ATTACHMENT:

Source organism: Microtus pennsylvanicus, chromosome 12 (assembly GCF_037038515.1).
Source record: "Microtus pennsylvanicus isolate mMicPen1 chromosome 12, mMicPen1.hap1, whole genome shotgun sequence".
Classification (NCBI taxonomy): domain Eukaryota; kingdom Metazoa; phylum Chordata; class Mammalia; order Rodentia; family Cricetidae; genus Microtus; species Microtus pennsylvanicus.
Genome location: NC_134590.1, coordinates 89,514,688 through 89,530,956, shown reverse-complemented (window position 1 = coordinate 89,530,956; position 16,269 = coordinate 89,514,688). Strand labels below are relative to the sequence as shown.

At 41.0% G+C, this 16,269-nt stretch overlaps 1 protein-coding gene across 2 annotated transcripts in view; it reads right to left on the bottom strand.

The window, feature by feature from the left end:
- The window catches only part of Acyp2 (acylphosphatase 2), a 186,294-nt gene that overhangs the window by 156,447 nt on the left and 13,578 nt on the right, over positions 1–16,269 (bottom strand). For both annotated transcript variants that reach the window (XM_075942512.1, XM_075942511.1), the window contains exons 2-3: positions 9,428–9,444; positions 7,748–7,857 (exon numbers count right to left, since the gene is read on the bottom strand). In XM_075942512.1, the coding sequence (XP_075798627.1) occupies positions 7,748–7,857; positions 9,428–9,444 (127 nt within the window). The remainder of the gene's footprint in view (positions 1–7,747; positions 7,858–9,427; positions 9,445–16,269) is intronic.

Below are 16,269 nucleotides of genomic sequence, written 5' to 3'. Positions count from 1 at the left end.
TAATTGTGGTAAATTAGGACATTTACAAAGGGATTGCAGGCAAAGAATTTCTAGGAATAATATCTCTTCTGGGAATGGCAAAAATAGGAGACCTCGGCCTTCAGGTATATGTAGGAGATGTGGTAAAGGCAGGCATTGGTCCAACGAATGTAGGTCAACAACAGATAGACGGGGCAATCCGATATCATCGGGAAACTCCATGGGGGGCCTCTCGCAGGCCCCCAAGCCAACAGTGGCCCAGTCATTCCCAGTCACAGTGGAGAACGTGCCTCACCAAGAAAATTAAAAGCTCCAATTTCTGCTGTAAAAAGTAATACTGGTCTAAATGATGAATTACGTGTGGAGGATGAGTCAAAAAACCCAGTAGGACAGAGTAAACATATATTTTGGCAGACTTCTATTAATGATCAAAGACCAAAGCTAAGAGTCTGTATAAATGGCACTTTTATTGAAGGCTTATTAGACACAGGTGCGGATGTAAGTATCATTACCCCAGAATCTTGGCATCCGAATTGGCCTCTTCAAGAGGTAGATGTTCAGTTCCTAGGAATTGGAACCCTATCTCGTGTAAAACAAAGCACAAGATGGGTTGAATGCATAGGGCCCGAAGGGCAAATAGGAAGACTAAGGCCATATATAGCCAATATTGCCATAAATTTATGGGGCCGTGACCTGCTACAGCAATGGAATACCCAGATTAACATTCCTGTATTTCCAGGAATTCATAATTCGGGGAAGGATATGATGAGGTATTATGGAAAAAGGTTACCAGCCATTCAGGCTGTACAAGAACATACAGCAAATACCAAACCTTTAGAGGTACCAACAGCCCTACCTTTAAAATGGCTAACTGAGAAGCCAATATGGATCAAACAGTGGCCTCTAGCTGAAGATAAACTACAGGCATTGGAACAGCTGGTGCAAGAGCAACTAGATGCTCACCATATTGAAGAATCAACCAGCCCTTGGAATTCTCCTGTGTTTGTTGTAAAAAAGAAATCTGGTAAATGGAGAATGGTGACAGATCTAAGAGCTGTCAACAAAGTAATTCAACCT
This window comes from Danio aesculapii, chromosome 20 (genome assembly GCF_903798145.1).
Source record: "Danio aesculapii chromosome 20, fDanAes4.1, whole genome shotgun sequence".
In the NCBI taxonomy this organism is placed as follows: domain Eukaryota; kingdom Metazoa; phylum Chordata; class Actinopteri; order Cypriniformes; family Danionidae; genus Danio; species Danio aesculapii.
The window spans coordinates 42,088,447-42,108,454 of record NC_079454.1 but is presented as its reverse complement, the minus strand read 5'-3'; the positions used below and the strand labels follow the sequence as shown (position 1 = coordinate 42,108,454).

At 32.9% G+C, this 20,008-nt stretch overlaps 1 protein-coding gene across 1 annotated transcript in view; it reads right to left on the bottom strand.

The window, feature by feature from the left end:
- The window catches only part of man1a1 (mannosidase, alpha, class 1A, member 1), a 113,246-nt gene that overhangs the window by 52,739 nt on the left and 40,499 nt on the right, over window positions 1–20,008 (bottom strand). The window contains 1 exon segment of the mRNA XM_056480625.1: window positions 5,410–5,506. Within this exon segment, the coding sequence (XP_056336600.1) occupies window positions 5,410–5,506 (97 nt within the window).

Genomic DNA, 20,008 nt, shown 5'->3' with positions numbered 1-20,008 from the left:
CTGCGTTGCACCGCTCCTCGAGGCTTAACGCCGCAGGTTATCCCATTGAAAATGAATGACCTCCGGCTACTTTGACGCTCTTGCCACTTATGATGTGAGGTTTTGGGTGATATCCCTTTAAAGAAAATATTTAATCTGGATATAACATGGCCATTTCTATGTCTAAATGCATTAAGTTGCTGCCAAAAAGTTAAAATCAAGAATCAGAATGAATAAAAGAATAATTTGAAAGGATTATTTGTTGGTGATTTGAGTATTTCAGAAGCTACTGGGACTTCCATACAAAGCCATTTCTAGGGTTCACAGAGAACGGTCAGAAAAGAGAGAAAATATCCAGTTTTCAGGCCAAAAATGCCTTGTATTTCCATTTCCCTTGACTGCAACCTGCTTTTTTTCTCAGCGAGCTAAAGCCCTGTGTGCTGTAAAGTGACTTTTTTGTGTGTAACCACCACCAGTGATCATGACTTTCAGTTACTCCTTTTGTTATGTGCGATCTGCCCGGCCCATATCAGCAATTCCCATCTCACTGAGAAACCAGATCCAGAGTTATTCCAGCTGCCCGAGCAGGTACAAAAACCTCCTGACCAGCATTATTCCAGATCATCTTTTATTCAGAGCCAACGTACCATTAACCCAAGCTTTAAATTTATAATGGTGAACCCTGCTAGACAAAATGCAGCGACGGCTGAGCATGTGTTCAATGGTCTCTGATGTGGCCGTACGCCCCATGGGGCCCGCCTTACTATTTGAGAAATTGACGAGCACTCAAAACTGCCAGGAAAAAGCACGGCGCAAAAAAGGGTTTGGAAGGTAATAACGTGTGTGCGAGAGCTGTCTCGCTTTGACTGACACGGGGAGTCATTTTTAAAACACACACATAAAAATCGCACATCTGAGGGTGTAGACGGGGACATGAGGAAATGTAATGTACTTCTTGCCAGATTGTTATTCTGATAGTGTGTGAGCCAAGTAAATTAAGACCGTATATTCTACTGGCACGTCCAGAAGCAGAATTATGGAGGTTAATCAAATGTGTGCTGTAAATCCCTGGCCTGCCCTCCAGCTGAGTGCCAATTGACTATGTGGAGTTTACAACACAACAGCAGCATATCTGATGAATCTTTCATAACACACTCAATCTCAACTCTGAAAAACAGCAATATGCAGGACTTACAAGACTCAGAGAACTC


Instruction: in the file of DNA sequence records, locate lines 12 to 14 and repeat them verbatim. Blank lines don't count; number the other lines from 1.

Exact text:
In the NCBI taxonomy this organism is placed as follows: domain Eukaryota; kingdom Metazoa; phylum Chordata; class Actinopteri; order Cypriniformes; family Danionidae; genus Danio; species Danio aesculapii.
The window spans coordinates 42,088,447-42,108,454 of record NC_079454.1 but is presented as its reverse complement, the minus strand read 5'-3'; the positions used below and the strand labels follow the sequence as shown (position 1 = coordinate 42,108,454).

At 32.9% G+C, this 20,008-nt stretch overlaps 1 protein-coding gene across 1 annotated transcript in view; it reads right to left on the bottom strand.